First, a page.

MISSOULA — This edition of A Wilder View breaks down the interesting hunting behavior of coyotes.
Coyotes are opportunistic, predators, eating a variety of food items ranging from fruit and insects to prey larger than them. They generally hunt by themselves and prefer to hunt smaller prey like mice, pocket gophers, and ground squirrels.
Coyotes and other canids have a distinct hunting behavior when trying to catch these small animals called mousing. Mousing is when a coyote listens for small rodents traveling underground, figures out their location, and pounces on them.
We got to experience this mousing behavior right here in Montana where a coyote slowly moved toward a spot and stopped.
The animal was waiting, listening, and smelling -- making micro-adjustments to perfect its technique. It rotated its head so the sound of the mouse moving could ping off one ear and then rotated its head again for sounds to ping off the other ear allowing it to hone in on the exact location of its prey.
The coyote was waiting for the mouse to walk right underneath so it could pounce. Then as all the senses figured out when the mouse aligned perfectly with a pounce and it was go time. The coyote sprung in the air and dropped on its prey, hitting it with the front feet. The front legs are held straight and braced to strike with immense force.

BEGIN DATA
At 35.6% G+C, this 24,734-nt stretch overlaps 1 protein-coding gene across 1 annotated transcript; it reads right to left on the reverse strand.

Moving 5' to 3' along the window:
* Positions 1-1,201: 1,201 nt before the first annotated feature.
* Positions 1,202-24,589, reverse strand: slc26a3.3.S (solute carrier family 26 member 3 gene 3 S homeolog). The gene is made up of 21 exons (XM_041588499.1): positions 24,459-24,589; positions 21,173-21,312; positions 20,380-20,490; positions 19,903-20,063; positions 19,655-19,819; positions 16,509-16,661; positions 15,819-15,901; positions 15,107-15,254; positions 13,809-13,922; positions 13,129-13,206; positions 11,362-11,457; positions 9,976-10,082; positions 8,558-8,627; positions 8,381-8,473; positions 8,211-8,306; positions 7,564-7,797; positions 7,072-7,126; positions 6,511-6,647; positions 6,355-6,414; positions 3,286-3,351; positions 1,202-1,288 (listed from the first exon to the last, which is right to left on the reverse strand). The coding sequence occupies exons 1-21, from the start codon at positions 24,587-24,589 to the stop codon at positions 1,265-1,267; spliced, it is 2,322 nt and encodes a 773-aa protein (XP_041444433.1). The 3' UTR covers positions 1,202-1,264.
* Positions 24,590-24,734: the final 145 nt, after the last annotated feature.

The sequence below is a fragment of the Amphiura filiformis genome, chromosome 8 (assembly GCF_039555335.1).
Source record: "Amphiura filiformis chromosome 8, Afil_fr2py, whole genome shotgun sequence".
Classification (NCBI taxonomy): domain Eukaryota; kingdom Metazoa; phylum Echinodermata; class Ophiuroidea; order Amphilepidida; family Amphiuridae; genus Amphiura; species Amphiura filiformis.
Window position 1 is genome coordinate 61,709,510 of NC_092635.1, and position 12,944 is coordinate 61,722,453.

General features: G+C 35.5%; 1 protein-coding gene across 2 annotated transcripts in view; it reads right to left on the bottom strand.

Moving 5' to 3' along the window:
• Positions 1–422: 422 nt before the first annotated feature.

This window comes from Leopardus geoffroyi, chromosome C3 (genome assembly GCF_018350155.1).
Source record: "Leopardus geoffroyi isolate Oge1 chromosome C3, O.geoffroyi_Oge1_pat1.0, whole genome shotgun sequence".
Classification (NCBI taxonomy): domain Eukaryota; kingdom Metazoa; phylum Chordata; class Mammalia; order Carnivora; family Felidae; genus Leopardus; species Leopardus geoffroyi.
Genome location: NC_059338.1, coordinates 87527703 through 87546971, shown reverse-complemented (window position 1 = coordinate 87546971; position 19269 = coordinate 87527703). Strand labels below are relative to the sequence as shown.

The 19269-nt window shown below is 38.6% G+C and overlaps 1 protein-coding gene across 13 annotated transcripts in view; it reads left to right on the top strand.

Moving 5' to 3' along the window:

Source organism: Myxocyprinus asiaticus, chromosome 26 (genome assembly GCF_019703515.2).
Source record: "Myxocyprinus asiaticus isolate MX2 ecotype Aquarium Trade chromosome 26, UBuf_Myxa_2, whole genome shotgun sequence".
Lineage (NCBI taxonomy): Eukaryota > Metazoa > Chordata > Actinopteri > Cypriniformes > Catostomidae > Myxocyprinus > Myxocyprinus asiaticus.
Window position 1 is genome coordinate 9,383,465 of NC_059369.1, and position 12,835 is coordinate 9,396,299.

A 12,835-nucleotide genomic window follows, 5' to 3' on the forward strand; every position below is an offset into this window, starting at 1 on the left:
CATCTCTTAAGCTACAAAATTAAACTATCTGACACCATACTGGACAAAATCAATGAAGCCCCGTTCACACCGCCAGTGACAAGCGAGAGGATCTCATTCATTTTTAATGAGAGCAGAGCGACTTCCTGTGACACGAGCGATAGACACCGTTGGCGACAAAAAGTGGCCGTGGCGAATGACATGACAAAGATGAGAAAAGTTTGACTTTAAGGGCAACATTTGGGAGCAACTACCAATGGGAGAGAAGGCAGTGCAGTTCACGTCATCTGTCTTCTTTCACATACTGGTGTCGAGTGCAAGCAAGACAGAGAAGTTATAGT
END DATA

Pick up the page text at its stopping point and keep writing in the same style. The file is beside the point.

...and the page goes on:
There was immediate success in quickly engulfing its prey.
In an area with lost rodents, coyotes can spend all day in a small area repeatedly exhibiting this behavior. Many times before actually leaping, the coyote assumes a tense position only to relax and wait for the right moment. This technique is particularly beneficial during winter, as deep snowpack provides cover for rodents.
Species in the dog family are unique among mammals as they can regurgitate food for their young. This behavior is important for pups before, during, and after weaning, and sometimes for the mother during the first weeks.
Most species in the dog family also bury surplus food in well-hidden caches.
Let us know on Facebook if you have ever witnessed mousing behavior in a coyote, fox, or even a wolf.